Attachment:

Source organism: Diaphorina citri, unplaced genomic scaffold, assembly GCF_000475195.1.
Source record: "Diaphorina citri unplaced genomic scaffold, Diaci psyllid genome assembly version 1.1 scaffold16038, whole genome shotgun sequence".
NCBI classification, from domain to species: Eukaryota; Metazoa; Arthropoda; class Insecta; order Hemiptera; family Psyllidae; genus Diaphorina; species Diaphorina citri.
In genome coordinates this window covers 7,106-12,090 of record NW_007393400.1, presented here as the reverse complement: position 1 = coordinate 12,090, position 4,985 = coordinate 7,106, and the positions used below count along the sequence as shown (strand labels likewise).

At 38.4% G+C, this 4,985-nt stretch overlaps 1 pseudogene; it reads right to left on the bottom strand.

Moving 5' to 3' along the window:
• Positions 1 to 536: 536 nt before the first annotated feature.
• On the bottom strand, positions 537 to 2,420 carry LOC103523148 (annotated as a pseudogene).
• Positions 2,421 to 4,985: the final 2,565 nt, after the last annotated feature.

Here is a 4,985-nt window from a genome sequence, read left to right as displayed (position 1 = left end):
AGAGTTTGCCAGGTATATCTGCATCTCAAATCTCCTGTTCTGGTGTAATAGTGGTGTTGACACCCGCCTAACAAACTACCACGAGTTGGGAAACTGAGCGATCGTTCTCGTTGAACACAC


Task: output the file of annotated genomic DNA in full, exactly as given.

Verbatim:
Source organism: Diaphorina citri, unplaced genomic scaffold, assembly GCF_000475195.1.
Source record: "Diaphorina citri unplaced genomic scaffold, Diaci psyllid genome assembly version 1.1 scaffold16038, whole genome shotgun sequence".
NCBI classification, from domain to species: Eukaryota; Metazoa; Arthropoda; class Insecta; order Hemiptera; family Psyllidae; genus Diaphorina; species Diaphorina citri.
In genome coordinates this window covers 7,106-12,090 of record NW_007393400.1, presented here as the reverse complement: position 1 = coordinate 12,090, position 4,985 = coordinate 7,106, and the positions used below count along the sequence as shown (strand labels likewise).

At 38.4% G+C, this 4,985-nt stretch overlaps 1 pseudogene; it reads right to left on the bottom strand.

Moving 5' to 3' along the window:
• Positions 1 to 536: 536 nt before the first annotated feature.
• On the bottom strand, positions 537 to 2,420 carry LOC103523148 (annotated as a pseudogene).
• Positions 2,421 to 4,985: the final 2,565 nt, after the last annotated feature.

Here is a 4,985-nt window from a genome sequence, read left to right as displayed (position 1 = left end):
AGAGTTTGCCAGGTATATCTGCATCTCAAATCTCCTGTTCTGGTGTAATAGTGGTGTTGACACCCGCCTAACAAACTACCACGAGTTGGGAAACTGAGCGATCGTTCTCGTTGAACACAC